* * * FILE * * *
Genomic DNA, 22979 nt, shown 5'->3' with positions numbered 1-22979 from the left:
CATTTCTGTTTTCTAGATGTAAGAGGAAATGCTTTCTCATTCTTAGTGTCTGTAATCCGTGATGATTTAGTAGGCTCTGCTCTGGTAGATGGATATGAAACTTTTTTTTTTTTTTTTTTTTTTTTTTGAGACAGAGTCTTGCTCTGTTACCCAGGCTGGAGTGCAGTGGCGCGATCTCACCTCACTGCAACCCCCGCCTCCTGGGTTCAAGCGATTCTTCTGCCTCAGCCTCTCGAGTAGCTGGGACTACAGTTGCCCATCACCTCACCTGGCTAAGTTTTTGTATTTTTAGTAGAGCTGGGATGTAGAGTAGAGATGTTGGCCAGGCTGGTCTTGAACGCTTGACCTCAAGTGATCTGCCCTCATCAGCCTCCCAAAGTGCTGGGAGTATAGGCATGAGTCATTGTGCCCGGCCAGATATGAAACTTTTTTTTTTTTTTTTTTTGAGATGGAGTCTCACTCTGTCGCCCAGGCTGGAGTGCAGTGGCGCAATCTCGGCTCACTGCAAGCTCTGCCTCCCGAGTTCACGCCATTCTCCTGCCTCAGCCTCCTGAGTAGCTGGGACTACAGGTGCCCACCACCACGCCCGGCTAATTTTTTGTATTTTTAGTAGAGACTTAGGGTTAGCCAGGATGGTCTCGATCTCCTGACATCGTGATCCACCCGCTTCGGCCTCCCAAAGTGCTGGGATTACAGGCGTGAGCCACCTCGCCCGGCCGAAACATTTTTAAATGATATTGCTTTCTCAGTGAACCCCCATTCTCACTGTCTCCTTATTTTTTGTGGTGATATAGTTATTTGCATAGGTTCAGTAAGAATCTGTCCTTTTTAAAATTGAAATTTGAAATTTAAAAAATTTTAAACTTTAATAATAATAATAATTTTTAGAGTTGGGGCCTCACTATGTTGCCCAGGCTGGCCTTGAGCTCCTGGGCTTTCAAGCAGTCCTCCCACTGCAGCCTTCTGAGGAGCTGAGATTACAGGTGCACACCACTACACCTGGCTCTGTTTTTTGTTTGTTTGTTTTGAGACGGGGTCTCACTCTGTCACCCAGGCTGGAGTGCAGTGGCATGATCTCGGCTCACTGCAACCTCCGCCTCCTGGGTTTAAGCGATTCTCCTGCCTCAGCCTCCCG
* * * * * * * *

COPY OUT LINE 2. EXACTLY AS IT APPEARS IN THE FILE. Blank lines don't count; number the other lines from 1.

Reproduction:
CATTTCTGTTTTCTAGATGTAAGAGGAAATGCTTTCTCATTCTTAGTGTCTGTAATCCGTGATGATTTAGTAGGCTCTGCTCTGGTAGATGGATATGAAACTTTTTTTTTTTTTTTTTTTTTTTTTTGAGACAGAGTCTTGCTCTGTTACCCAGGCTGGAGTGCAGTGGCGCGATCTCACCTCACTGCAACCCCCGCCTCCTGGGTTCAAGCGATTCTTCTGCCTCAGCCTCTCGAGTAGCTGGGACTACAGTTGCCCATCACCTCACCTGGCTAAGTTTTTGTATTTTTAGTAGAGCTGGGATGTAGAGTAGAGATGTTGGCCAGGCTGGTCTTGAACGCTTGACCTCAAGTGATCTGCCCTCATCAGCCTCCCAAAGTGCTGGGAGTATAGGCATGAGTCATTGTGCCCGGCCAGATATGAAACTTTTTTTTTTTTTTTTTTTGAGATGGAGTCTCACTCTGTCGCCCAGGCTGGAGTGCAGTGGCGCAATCTCGGCTCACTGCAAGCTCTGCCTCCCGAGTTCACGCCATTCTCCTGCCTCAGCCTCCTGAGTAGCTGGGACTACAGGTGCCCACCACCACGCCCGGCTAATTTTTTGTATTTTTAGTAGAGACTTAGGGTTAGCCAGGATGGTCTCGATCTCCTGACATCGTGATCCACCCGCTTCGGCCTCCCAAAGTGCTGGGATTACAGGCGTGAGCCACCTCGCCCGGCCGAAACATTTTTAAATGATATTGCTTTCTCAGTGAACCCCCATTCTCACTGTCTCCTTATTTTTTGTGGTGATATAGTTATTTGCATAGGTTCAGTAAGAATCTGTCCTTTTTAAAATTGAAATTTGAAATTTAAAAAATTTTAAACTTTAATAATAATAATAATTTTTAGAGTTGGGGCCTCACTATGTTGCCCAGGCTGGCCTTGAGCTCCTGGGCTTTCAAGCAGTCCTCCCACTGCAGCCTTCTGAGGAGCTGAGATTACAGGTGCACACCACTACACCTGGCTCTGTTTTTTGTTTGTTTGTTTTGAGACGGGGTCTCACTCTGTCACCCAGGCTGGAGTGCAGTGGCATGATCTCGGCTCACTGCAACCTCCGCCTCCTGGGTTTAAGCGATTCTCCTGCCTCAGCCTCCCG